Growing Onions from Sets

Onions are arguably the most widely used vegetable worldwide, with over 20 billion pounds grown yearly. More often than not, onions are used to flavor food rather than eaten alone. They are the perfect addition to all sorts of savory dishes in just about every culture. In recipes, the bulbs may be used whole, sliced, diced, chopped, minced, grated, and even powdered. They are consumed raw, fried, sauteed, grilled, broiled, boiled, and roasted. Not only are they delicious, but there are also health benefits to eating onions. They possess potent anti-inflammatory properties, are high in vitamin C and B6, and are a great source of potassium. Although the bulb is most commonly consumed, all parts of the onion plant are edible, including green leaves and flowers.

Why Grow Your Own

Onions are easily affordable and readily available at the local grocery, so why grow your own? Well, for one, they taste better, much better! Convenience is another reason; you can have onions easily accessible at various stages throughout the growing season and beyond. Onions are also great companion plants. They are frequently planted alongside or interspersed with members of the cabbage family, beets, carrots, cucumbers, eggplants, lettuces, peppers, potatoes, squashes, tomatoes, and zucchinis to repel a number of garden pests.


Onions are available in an almost unlimited number of varieties. There are white, yellow, and red onions. They may have a pungent flavor, a sweet taste, or anywhere in between. There are small, medium, and large onion sizes. Scallions, green onions, or bunching onions are harvested and eaten when still immature before the bulb has formed. There are short-day (southern gardens), long-day (northern gardens), and day-neutral (mid-section America gardens) onion varieties. Your local garden center will advise which are best for your area. Personal preference and anticipated usage will help narrow your selection further.

Onions may be grown from either seed or sets. It takes a great deal of time to grow onions from seed; therefore, they should be started indoors early. Onion sets, highlighted in this article, are a quick and easy way to start onions, recommended for both the beginner and experienced veggie gardener. Sets consist of tiny onions that are to be planted directly into the soil and mature in about 14 weeks. When purchasing your sets, it is important to keep in mind that bigger is not better. The maximum size of the bulbs should be no greater than ¾ of an inch. Larger size bulbs tend to have several associated problems that can lead to grower disappointment.


Onions must be planted in a full-sun location. In the north, onion sets should be planted in the spring as soon as the soil is workable and not too wet. In the south, they may be planted in the early fall. Onion sets may be planted directly in the garden, raised beds, or containers, but they must have loose, fertile, well-drained soil.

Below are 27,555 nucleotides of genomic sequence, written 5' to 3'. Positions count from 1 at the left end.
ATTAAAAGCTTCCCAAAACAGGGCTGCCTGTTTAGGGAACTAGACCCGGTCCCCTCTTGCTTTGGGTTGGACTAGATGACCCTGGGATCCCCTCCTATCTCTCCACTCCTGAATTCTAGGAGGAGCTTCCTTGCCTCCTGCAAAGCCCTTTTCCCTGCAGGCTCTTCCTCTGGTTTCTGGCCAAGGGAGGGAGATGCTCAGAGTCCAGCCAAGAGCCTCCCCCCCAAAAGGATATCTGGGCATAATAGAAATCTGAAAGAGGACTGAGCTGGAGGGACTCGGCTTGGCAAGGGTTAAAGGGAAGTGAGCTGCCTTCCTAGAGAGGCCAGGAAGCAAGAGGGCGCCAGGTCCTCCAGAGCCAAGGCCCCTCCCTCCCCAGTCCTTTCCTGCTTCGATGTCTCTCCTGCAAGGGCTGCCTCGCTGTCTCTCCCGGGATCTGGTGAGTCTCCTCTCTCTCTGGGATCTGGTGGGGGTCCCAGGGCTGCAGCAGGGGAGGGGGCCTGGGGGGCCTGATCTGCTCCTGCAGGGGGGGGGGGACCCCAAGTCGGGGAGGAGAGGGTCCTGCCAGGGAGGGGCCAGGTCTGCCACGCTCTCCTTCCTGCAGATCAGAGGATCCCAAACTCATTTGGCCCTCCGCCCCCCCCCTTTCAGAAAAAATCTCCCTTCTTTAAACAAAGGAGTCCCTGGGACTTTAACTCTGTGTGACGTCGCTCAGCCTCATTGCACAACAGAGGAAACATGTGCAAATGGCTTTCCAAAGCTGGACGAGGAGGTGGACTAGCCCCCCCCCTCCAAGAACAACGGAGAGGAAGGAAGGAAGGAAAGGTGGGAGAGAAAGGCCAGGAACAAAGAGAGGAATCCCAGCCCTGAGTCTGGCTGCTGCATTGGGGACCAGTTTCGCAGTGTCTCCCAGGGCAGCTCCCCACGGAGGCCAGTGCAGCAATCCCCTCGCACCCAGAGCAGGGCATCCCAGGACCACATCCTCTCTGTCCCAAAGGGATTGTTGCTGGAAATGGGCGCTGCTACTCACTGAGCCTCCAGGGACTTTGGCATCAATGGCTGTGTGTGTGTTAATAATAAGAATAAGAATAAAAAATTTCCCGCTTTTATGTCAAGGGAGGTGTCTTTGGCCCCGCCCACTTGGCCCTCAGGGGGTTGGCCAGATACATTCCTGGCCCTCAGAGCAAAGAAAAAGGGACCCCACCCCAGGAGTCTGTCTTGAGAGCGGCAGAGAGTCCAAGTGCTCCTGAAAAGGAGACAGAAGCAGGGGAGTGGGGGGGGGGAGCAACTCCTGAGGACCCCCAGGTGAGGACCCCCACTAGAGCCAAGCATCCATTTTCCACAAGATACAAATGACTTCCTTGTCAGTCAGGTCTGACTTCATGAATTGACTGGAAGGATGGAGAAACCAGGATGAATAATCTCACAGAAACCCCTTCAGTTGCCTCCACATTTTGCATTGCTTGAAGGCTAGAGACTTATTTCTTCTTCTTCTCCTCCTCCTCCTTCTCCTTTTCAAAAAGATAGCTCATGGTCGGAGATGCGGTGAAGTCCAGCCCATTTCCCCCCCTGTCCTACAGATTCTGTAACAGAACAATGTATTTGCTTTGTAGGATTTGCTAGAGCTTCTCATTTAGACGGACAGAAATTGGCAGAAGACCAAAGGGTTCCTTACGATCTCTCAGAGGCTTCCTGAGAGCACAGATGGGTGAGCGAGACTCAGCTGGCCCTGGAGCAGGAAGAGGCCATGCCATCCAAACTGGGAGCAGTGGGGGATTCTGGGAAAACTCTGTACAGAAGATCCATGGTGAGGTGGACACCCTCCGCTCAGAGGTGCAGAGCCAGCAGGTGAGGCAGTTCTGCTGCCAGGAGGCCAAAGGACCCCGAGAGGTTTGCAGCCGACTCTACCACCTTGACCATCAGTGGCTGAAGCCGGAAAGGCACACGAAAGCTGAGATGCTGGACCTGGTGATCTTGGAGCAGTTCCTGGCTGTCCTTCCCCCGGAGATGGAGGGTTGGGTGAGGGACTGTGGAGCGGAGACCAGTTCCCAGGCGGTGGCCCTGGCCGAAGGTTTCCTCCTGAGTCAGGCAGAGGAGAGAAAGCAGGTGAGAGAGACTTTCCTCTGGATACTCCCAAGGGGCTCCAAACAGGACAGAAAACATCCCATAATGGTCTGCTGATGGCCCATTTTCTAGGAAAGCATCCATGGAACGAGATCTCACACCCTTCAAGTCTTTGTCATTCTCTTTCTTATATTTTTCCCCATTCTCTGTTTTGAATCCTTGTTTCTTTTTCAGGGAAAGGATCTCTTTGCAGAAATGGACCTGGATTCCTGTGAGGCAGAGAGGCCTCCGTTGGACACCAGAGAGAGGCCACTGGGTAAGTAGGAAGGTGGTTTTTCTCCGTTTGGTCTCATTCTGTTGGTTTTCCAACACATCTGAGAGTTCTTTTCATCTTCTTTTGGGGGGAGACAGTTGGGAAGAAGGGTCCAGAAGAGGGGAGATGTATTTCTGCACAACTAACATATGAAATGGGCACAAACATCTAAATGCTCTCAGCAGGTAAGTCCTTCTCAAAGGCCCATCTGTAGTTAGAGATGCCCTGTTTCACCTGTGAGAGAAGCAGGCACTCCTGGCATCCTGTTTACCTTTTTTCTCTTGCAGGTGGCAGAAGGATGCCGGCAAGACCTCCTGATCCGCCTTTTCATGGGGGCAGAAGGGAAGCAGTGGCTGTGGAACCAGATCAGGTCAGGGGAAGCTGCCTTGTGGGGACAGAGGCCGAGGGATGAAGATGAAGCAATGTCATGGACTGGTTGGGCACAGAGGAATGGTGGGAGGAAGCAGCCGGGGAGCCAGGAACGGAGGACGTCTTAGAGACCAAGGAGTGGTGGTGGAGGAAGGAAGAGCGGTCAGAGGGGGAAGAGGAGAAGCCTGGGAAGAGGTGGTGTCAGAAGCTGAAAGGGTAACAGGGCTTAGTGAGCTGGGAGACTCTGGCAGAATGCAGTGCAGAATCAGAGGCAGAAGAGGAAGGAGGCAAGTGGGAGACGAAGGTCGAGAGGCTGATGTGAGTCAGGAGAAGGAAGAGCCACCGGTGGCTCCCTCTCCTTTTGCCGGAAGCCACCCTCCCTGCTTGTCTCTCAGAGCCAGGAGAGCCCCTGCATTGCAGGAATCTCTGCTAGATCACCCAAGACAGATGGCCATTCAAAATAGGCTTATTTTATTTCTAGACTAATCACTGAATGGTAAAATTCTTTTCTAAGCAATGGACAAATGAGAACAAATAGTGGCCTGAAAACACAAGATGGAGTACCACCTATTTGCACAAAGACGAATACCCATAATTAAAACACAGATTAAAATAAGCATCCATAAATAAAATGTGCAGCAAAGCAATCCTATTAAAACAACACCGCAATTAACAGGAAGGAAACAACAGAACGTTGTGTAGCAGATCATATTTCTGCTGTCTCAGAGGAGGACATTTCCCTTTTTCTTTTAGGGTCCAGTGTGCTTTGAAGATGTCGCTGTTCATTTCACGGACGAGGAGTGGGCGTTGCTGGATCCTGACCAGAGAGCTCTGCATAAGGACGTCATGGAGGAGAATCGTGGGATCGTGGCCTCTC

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To prepare your garden when planting onions:

Not sure how much soil you’ll need? Our handy Soil Calculator makes it easy to avoid over or under-estimating the amount required for your particular garden size.

Onions are heavy feeders. When amending the soil in garden beds and filling containers and raised beds, incorporate Master Nursery® Bumper Crop® Tomato and Vegetable Food; this will get onions, and all of your garden veggies, off to a good start.


When planting onion sets directly into the ground and in raised beds, create furrows (a trench or gully) about 2 inches deep and 3 inches wide. Rows should be no closer than one foot apart. Place about an inch of Master Nursery® Bumper Crop® Soil Builder [Eastern & Midwestern Regions Western Region] in the bottom of the furrow. Gently place the small onions 6 inches apart, pointed side up, and press lightly into the compost at the bottom of the furrow. Backfill with remaining soil. Simply a smaller growing space, this same planting process should be followed when growing onions in containers.


Onions grow best with about an inch of water a week. If there is a shortage of rain, supplemental water must be provided. Mulching between the rows will help the soil retain moisture and aid in keeping weeds at bay. Fertilize onions monthly by side-dressing with Master Nursery® Bumper Crop® Tomato and Vegetable Food.

Harvesting, Curing, & Storing

Harvest onions as needed; they may be eaten at any stage. For winter storage, harvest time is here when the onion leaves turn yellow and fall over. You should see the top of the bulb crowning the soil, signifying that the bulb is mature. All onions should be taken up before the first frost. Either pull the plants by hand or use a garden fork to dig them out of the ground.

To cure onions for storage, lay them out in a single layer in a warm, dry, well-ventilated location until the necks are completely dry and the stem contains no more moisture. At this time, with a clean, sharp pair of scissors, cut the leaves and roots off of the bulb and gently place them in a bushel basket or mesh bag.

Onions are best stored in a cool, dark location like a root cellar, basement, or garage that will not freeze. The air temperature should be maintained around 35 to 40 degrees Fahrenheit. Some onions store better than others. The best will maintain their quality for up to 12 months.


If, by chance, an onion begins to bolt and throws up a flower stalk, immediately cut off the stalk and use the onion as soon as possible. Flowering changes the taste of the onion, making it unpleasant, and an onion that has bolted will not last in storage.

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